‘Scooby Doo Had His Stomach Ripped Out’: Colorado Wolves Wreak Bloody Havoc, Boebert Says

With Colorado set to reintroduce wolves by the end of this year, Colorado firebrand Republican Rep. Lauren Boebert wants them removed from Endangered Species Act protection across the United States.

Mark Heinz

March 24, 20234 min read

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(Cowboy State Daily Staff)

The few wolves already in Colorado are wreaking bloody havoc with dogs and cattle, U.S. Congresswoman Rep. Lauren Boebert, R-Colorado said. 

She told fellow lawmakers of the terrible fate of one of her constituent’s service dogs, “Scooby Doo,” recently killed by wolves. 

“Scooby Doo had his stomach ripped out and wide open,” she said Thursday, during discussion before the U.S. House Water, Wildlife and Fisheries Subcommittee. 

She also displayed numerous graphic photographs of mangled dog and cattle carcasses, which she said resulted from wolf attacks. 

The subcommittee took no action regarding a bill she introduced and is sponsoring, House Resolution 754, the Trust and Science Act, which calls for wolves to be delisted across the Lower 48 states. 

The North Park wolf pack, founded by wolves that migrated from Wyoming in 2021, is Colorado’s only established pack so far, and has been blamed for numerous cattle and dog deaths, mostly in Jackson County, Colorado – which is part of the pack’s territory.   

That included the March 13 killing of a working cattle dog named “Cisco” owned by Jackson County, Colorado ranchers Donna and Greg Sykes – which Boebert also cited.  

More Colorado Wolves To Come 

Wolves in the Greater Yellowstone Ecosystem in Wyoming, Montana and Idaho have been delisted and placed under the states’ management. That excludes packs inside Yellowstone and Teton parks, which remain under federal protection. All three states have designated wolf hunting seasons. And in roughly 85 percent of Wyoming – including all along the Colorado state line – wolves may be shot on sight at any time. 

Wolves elsewhere in the Lower 48, Colorado, the Pacific Northwest and Midwest, remain under ESA protection. 

Colorado plans to reintroduce about 50 more wolves to areas in the West Slope, starting by the end of this year. That state has considered implementing wolf hunting seasons, but probably not for several more years.   

Meanwhile, the Center For Biological Diversity has threatened a lawsuit against the U.S. Forest Service, claiming that agency should protect wolves that cross from Colorado into Wyoming. The Forest Service should ban the killing of wolves on the Medicine Bow-Routt National Forest, which straddles the state line, the environmental group claims.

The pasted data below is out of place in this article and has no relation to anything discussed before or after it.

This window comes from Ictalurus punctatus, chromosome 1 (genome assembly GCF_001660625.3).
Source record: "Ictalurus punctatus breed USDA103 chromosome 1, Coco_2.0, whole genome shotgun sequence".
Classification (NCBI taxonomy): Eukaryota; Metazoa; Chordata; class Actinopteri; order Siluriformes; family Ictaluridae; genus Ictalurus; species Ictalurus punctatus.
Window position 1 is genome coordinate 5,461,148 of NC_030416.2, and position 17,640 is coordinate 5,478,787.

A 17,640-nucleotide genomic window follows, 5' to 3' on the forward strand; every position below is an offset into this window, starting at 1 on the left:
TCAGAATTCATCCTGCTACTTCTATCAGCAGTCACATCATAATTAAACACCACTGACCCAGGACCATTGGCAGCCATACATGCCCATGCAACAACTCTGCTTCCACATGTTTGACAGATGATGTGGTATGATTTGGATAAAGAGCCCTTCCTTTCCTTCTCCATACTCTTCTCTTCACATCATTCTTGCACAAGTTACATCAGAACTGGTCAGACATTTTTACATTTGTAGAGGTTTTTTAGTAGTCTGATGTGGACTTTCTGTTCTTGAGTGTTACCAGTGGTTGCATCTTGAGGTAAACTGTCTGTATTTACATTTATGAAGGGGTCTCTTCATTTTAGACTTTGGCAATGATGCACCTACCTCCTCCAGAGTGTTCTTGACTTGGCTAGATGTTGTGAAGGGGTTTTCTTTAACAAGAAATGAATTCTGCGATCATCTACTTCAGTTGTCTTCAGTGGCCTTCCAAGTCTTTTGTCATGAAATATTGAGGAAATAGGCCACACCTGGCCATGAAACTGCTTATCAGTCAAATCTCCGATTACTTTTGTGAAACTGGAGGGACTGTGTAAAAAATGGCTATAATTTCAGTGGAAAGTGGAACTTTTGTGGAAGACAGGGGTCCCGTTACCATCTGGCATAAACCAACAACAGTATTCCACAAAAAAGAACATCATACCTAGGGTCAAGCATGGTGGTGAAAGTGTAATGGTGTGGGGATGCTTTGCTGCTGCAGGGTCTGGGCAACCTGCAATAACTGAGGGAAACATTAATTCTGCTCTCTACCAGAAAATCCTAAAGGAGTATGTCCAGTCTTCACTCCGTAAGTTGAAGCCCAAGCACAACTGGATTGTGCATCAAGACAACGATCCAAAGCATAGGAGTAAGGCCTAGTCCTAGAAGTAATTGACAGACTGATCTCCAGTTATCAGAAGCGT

Some wolves from the North Park pack have probably already been killed after crossing into Wyoming. Three subadult female wolves killed legally in Wyoming near the Colorado state line are thought to have been members of that pack.

‘We Look To Wyoming’ 

Boebert’s bill will would hand management of wolves over to the states immediately, and completely remove any management by the U.S. Fish and Wildlife Service, Boebert’s press secretary, Jake Settle, told Cowboy State Daily. 

“This is primarily for Colorado, because she’s Colorado’s representative, but we’ve heard concerns about wolves from people all over the West, including Wyoming,” he said. “We look to Wyoming as a success story of state management of wolves.” 

Disputed Claims 

While speaking before the subcommittee, Boebert made some disputed claims. 

She started her opening testimony with a grisly non-sequitur, showing graphic photos of alleged full-term abortions from the Washington, D.C. area. 

Since the discussion was about the ESA “I’m wondering if my colleagues would put babies on the Endangered Species List?” she said. 

She also claimed that wolves are frequently a threat to humans, saying that since 2002, there had been 500 wolf attacks on people, including 50 fatalities, though she didn’t say where those attacks had occurred. 

If those numbers are accurate, they likely include reports from all over the world. Wolf attacks on people in North America are extremely rare. One relatively recent recorded fatal attack in North America was in 2005, when Kenton Carnegie, 22, was killed in Saskatchewan near a uranium mine. Wolves there had become unusually fearless of humans because people had been feeding them, according to news reports from the time. 

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Mark Heinz

Outdoors Reporter